JS BACH – The Art of Fugue

Johann Sebastian Bach [1685-1750] never wrote music for the string quartet. Joseph Haydn, usually known as the ‘father of the string quartet’, wrote his first string quartet in 1764, after Bach’s death, and Bach may not have been particularly aware of the form. It is commonly noted that Haydn believed his Opus 33 in 1781 was the real beginning of the string quartet. This was due to him successfully giving all voices of the quartet their own distinctive melodic lines.

Bach commenced composing The Art of Fugue in 1737, then after a break of ten years, went back to it in 1747. It was not completed when he died and the music just stops, in the middle of movement No. 20. Strangely, the music contains no tempo markings, no movement order and no mention of instrumentation required for the piece.

Given that most of Bach’s music can be played by any ensemble (an amazing concept in itself), it is no surprise that this work has been arranged for many different combinations of instruments. There are several arrangements for string quartet. Composers of some of these arrangements even ‘completed’ the piece but that does not occur in the version by the Keller Quartet that I will be discussing. It just stops dead.

Given that my glossary definition of a fugue is very limited, I feel I should elaborate here. A fugue is based around a short musical phrase, known as the ‘subject’. The piece begins with one instrument playing the subject. At the completion a second instrument commences to play the same phrase, not necessarily with the same notes, it may start on a different pitch closely related to the subject, possibly an interval of a fourth or fifth, above or below. This continues as other voices enter. By now, the voices are being constantly varied both rhythmically and harmonically. There is nothing trivial about Bach’s fugues.

I must confess that after about thirty seconds I have usually forgotten the melodic concept of the subject and just listen in wonder to the brilliant dialogues between the four instruments.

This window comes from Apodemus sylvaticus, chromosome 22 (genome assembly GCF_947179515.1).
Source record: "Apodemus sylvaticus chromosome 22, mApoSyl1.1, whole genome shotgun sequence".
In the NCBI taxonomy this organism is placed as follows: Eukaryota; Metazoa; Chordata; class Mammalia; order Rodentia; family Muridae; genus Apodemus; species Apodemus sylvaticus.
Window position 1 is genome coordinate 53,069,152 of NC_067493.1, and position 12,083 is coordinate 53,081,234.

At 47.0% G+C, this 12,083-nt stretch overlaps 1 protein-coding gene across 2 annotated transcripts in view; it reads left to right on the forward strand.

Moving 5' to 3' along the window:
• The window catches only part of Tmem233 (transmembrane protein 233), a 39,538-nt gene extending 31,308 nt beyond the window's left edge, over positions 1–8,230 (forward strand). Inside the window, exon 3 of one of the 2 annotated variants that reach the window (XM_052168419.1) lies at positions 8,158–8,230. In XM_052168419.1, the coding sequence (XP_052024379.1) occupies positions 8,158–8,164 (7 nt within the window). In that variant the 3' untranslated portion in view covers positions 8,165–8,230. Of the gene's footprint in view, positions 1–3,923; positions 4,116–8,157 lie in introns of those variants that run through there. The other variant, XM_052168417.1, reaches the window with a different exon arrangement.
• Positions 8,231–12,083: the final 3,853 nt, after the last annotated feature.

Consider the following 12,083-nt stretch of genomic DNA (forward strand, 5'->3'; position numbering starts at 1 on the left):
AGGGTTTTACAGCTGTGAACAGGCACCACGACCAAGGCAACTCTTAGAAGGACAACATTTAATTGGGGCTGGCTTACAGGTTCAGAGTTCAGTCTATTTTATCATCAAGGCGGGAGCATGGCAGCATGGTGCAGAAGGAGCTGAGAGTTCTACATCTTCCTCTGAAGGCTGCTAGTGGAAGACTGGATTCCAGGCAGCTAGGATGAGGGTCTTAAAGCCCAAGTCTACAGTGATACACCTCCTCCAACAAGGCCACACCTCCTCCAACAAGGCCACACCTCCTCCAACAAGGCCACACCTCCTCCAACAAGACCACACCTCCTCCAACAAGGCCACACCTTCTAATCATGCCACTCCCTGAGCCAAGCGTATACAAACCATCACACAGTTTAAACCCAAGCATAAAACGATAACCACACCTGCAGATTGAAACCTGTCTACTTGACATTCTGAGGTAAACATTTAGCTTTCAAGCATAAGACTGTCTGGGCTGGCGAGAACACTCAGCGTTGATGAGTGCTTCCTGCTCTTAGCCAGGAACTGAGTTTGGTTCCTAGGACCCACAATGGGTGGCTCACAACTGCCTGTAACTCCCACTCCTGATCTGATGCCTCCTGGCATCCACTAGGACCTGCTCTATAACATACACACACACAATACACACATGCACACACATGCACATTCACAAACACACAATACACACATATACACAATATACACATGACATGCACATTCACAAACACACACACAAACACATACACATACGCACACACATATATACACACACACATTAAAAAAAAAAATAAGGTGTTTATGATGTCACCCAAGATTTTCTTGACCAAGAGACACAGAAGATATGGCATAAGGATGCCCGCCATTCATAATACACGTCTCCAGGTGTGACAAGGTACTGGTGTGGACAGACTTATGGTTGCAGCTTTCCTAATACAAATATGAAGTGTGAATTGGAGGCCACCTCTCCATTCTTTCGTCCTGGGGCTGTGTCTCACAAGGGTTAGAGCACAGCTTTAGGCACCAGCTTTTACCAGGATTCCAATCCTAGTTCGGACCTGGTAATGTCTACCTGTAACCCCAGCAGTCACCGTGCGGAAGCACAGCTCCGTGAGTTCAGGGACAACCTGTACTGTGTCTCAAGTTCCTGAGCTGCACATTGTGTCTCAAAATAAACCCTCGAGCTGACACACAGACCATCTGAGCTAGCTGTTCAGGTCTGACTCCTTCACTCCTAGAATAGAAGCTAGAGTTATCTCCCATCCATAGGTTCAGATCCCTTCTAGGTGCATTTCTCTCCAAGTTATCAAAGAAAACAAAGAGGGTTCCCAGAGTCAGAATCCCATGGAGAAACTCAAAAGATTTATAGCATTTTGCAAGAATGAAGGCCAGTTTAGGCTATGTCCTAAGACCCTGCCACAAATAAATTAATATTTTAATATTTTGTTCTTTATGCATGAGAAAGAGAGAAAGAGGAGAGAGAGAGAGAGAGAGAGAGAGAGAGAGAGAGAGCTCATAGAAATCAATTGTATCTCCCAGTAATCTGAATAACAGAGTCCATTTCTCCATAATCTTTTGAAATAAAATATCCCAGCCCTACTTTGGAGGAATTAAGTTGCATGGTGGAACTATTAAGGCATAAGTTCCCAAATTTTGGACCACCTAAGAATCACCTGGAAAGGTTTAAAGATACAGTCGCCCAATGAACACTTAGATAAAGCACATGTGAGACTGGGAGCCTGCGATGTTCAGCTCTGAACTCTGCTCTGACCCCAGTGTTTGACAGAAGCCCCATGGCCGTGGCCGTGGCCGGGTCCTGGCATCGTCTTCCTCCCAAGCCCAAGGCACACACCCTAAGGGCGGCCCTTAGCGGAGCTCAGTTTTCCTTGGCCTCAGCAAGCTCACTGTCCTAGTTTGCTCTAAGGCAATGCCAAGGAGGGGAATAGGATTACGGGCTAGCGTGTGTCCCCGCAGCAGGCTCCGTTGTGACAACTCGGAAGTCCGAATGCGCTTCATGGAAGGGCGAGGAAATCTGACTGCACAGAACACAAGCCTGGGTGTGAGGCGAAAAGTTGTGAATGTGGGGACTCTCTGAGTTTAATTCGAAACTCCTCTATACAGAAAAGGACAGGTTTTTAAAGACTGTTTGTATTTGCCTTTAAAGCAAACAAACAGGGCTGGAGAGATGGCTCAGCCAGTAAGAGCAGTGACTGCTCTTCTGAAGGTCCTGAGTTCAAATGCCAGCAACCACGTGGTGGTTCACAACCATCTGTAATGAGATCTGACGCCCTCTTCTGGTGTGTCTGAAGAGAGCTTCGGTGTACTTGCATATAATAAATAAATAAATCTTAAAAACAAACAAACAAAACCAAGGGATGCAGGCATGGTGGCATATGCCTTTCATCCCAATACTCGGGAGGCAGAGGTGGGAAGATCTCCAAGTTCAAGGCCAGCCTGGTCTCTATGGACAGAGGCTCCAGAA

I only intend to give sketches of some movements, and hope that this gives you a flavour of the musical breadth of this work. No. 1 has a very simple subject, taken at a rather slow pace. It rapidly develops into a myriad of overlapping voicings. This is truly magnificent music and for me, illustrates the genius of Bach.

Some of the movements sound almost orchestral and evoke Bach’s Brandenburg Concertos, which are usually scored for moderately sized ensembles. Slower movements often have a plaintive feeling. Overall, I find that when the cello predominates, the music tends to be stately. When the violins take over, the music soars. Having said that, this is music for four equal voices; all have a role to play.

No. 11 is particularly beautiful. One of the longer pieces, it commences with a joyous mood before revealing a wonderful depth, particularly in the viola and cello parts. To me, the emotional content of this movement is overwhelming.

Movements 16-20 are marked as canons where only the cello and first violin are used. Movement No. 18 has a very long slow subject, at least three bars in length, played by the cello. It then moves into a dialogue with the first violin.

The final movement, No. 20, is possibly the slowest of all. It runs for just over ten minutes and features wonderful changes in tempo which are usually accompanied by a significant change in the melodic material. Being unfinished it just stops in the middle of a phrase. How appropriate!

I don’t think I ever fully appreciated the mysterious nature of The Art Of Fugue until I listened to it intensely several times in preparation for this review. Its expressive scope within the limits of a string quartet is very broad. Or maybe I’m just underplaying the power and presence of a string quartet. Heaven forbid…

As I mentioned, the version that I have is by the Keller Quartet, available on ECM. The disc comes with a marvellous essay. This CD is on Spotify. The Emerson Quartet have also recorded this and it is on earsense. I intend to discuss their recording of fugues from Bach’s The Well-Tempered Clavier in a future post.

For a more detailed description there are many articles about fugues on the Internet. My Google search for The Art of Fugue returned 420,000 pages.

There are many fugues from the work on YouTube.

Listenability: A little intellectual but ultimately very satisfying. Something different.


2 thoughts on “JS BACH – The Art of Fugue”

  1. “Joseph Haydn, usually known as the ‘father of the string quartet’, wrote his first string quartet in 1864, after Bach’s death…”

    Hmm, I may have discovered a typo. đŸ˜€

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